Charles Rotblut, CFA is a vice president at AAII and editor of the AAII Journal. Follow him on Twitter at twitter.com/CharlesRAAII.
Carol Loomis is a senior editor-at-large for Fortune and author of "Tap Dancing to Work: Warren Buffett on Practically Everything, 1966-2012" (Portfolio Hardcover, 2012) .


Discussion

Robert Carr from NY posted about 1 year ago:

How about comparison of share price that is where stock holders get paid? Nice column though, enjoyed hearing from someone who knows.


Steve from Penna. posted about 1 year ago:

Warren Buffett is undoubtedly one of the greatest investors of all times, and appears to be a humane and ethical human being as well. That being said, for retired retail investors such as myself, my outlook on his
investments, and my advice to others in my category: go elsewhere. Buffett stocks will never provide any dividends as long as he is in charge. His "A" stock is way beyond my free cash available, and his "B" stock's performance is nothing to write home about, compared to many other high quality stocks. Once he scooped up Heinz (one of my "core" holdings) recently, the dividend disappeared
almost immediately. I have since sold my Heinz shares.

Also, when Buffett retires, there is absolutely no guarantee that the performance of Berkshire holdings will continue to appreciate. Look what is happening to Apple since Steve Jobs left; there may be some real similarities here.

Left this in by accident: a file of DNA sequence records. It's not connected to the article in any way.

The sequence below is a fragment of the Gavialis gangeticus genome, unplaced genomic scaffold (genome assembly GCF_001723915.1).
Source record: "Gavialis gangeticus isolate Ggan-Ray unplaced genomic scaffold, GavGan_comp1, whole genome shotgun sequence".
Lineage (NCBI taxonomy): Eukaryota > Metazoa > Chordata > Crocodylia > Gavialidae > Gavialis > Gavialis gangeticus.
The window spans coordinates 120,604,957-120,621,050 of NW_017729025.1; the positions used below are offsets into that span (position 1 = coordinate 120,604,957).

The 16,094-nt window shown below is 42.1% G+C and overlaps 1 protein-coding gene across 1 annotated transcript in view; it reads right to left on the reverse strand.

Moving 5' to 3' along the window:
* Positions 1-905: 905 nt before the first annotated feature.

gsturgis from ms posted about 1 year ago:

My respect for Mr. B's consistency, patience, evaluations of managers, projections of business trends, and timing of investment commitments is greater as I follow his career. I do not understand his political postures on taxes, big government involvement in controlling the free- enterprise capitalistic economy, the encouragement of a welfare state.and the support of a socialist party and leader pursuing an agenda that has failed everywhere it is used! Ask him to stick to Mr. Graham's
teachings and leave politics to the egomaniac idiots! Thanks for the lessons and investment leadership. gsturgis@comcast.net



Craig from VA posted about 1 year ago:

Say what you want......only two down years since 1965 pretty much sums it up.


John from AZ posted about 1 year ago:

The article compares Berkshire Book Value against SP 500 share price + dividends.
Only 2 down years out of 45 years for Berkshire. This can explain good compounded annual gains for Berkshire. Bershire stock must have low turnover, so they don't have to sell assets in a down market.
What are the other reasons for only 2 down years in 45 years?


Sorry, you cannot add comments while on a mobile device or while printing.